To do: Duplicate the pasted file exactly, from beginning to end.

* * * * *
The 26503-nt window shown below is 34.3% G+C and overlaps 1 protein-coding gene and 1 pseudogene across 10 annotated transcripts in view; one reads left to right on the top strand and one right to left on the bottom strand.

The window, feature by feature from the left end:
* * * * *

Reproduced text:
The 26503-nt window shown below is 34.3% G+C and overlaps 1 protein-coding gene and 1 pseudogene across 10 annotated transcripts in view; one reads left to right on the top strand and one right to left on the bottom strand.

The window, feature by feature from the left end: